Allowed a programmer to use mnemonics,
which were more natural than binary.
+ Much easier to read programs
+ And much easier to find and fix mistakes
– Still not portable to different machines
– Still quite difficult to write, read, and debug
programs
10
Next Major Advance:
High Level Languages & Compilers
To improve on assembly language:
Devise a set of statements called a high-level
language that are closer to human language
and methods of writing expressions
1950s
FORTRAN
COBOL
LISP
and
a program called a compiler to translate them
into machine language.
Why not just use human language?
It’s too complex and ambiguous; e.g.,
“Time flies like an arrow”
11
Compilers vs. Assemblers
An assembler translates one assembly-language statement
into one machine-language statement.
A compiler translates one high-level statement
into multiple machine-language statements,
so it is much more difficult to write a correct compiler
than an assembler.
z = a * (b + c);
LOAD b
ADD c
STORE temp1
LOAD a
MULT temp1
STORE z
Compiler
Assembler
1000000000110101
1100010000110110
1000000101000001
1000000000110100
1100011001000001
1000000100110111
12
Advantages of High-Level Languages
With programming in high-level languages (e.g., C++):
+ Programs are much easier to read.
+ Mistakes are much easier to find and fix.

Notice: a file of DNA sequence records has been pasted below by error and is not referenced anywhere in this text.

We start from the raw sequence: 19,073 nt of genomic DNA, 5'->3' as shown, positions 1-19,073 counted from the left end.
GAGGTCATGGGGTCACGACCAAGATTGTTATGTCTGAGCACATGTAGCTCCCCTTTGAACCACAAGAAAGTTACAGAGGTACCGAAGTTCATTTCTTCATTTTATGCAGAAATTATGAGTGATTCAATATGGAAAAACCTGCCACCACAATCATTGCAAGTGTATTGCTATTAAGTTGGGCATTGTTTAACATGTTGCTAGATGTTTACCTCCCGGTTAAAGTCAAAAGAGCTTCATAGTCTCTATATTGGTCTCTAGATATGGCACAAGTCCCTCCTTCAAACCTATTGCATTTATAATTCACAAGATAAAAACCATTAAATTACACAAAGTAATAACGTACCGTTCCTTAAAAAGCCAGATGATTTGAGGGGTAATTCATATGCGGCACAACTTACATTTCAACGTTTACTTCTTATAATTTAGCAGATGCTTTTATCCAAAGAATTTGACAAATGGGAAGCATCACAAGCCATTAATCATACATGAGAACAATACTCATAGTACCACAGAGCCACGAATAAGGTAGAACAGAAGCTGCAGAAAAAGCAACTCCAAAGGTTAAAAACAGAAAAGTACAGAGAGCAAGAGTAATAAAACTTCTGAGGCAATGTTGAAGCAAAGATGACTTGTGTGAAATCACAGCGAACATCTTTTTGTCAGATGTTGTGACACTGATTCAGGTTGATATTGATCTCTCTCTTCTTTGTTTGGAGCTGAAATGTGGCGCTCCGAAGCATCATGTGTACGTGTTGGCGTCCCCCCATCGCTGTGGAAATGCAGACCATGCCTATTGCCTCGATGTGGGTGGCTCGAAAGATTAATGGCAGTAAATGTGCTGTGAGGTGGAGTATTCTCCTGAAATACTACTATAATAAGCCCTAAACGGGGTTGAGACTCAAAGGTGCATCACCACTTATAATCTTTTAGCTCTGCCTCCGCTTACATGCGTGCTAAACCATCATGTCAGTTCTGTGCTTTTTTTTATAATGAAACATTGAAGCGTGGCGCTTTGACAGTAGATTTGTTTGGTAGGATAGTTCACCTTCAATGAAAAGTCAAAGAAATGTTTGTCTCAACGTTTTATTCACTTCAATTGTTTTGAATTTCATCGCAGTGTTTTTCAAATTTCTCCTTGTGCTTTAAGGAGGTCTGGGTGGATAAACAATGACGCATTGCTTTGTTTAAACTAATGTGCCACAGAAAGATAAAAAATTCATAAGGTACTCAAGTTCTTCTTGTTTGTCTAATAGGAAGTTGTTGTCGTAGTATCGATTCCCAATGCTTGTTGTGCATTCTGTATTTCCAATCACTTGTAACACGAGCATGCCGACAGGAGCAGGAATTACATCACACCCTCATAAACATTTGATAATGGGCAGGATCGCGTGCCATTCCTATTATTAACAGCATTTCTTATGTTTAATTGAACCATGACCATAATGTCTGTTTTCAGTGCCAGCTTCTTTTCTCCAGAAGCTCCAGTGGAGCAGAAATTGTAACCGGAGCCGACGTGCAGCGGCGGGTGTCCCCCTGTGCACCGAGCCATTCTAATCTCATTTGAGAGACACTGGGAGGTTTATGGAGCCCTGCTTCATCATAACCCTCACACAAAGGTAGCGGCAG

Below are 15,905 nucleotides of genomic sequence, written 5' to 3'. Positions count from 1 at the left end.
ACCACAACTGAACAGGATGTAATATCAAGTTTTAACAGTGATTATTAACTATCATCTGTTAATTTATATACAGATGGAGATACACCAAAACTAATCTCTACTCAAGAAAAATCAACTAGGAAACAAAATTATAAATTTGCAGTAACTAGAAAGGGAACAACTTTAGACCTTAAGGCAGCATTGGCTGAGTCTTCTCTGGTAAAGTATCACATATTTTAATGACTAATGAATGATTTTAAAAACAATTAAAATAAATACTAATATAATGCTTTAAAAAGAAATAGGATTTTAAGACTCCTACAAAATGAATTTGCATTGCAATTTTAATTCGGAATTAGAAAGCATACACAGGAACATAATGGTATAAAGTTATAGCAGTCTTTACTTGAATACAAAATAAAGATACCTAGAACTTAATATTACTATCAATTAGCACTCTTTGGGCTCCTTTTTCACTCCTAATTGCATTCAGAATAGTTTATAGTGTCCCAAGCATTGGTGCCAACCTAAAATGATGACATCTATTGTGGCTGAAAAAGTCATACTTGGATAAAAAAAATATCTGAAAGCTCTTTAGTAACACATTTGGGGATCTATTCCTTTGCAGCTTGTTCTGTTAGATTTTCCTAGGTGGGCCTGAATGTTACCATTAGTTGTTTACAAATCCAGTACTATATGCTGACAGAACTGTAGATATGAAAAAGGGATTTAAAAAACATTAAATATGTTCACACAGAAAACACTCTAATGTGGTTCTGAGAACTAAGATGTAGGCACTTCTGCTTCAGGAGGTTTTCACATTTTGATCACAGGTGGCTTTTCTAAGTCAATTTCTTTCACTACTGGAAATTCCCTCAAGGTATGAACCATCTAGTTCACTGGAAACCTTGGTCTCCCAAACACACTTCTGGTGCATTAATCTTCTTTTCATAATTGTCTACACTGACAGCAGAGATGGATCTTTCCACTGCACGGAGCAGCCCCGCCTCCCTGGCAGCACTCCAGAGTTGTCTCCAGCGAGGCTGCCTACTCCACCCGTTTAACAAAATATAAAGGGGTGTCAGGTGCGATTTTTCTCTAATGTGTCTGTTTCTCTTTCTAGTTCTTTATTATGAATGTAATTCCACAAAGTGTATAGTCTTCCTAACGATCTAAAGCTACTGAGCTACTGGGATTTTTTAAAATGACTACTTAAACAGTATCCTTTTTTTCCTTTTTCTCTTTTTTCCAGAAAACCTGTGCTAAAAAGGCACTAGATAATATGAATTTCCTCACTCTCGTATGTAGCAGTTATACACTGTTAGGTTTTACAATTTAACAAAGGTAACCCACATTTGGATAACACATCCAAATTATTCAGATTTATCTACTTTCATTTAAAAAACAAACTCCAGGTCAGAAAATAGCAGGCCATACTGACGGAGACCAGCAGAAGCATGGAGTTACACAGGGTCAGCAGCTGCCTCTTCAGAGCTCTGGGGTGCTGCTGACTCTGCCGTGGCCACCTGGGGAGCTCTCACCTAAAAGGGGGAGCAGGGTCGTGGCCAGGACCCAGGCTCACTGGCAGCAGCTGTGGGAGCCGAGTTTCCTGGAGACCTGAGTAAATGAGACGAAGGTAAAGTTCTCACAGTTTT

+ Programs are (or can be) portable from one
machine to another (provided they conform to the
language standard). Just need a compiler for that
language written in the machine language of that
machine.
 Not so simple that just anyone can use them
(otherwise this course wouldn't exist)
13
Objectives in Programming
A program to solve a problem should be:
Grading
criteria
+ correct (it actually solves the problem)
+efficient (doesn’t waste time or space)
Later
+ readable (understandable by another person)
+ user-friendly (designed in a way that is easy for
its user to use).
14
Fredrick P. Brooks, Jr.
(1931- )
The joys of
programming:
We enjoy designing
things because we are
created in the image of God.
The computer is a powerful
and rewarding tool to use.
The woes of
programming:
The “mindless”
details can be
excessively tedious.
Products become
obsolete too
quickly.
15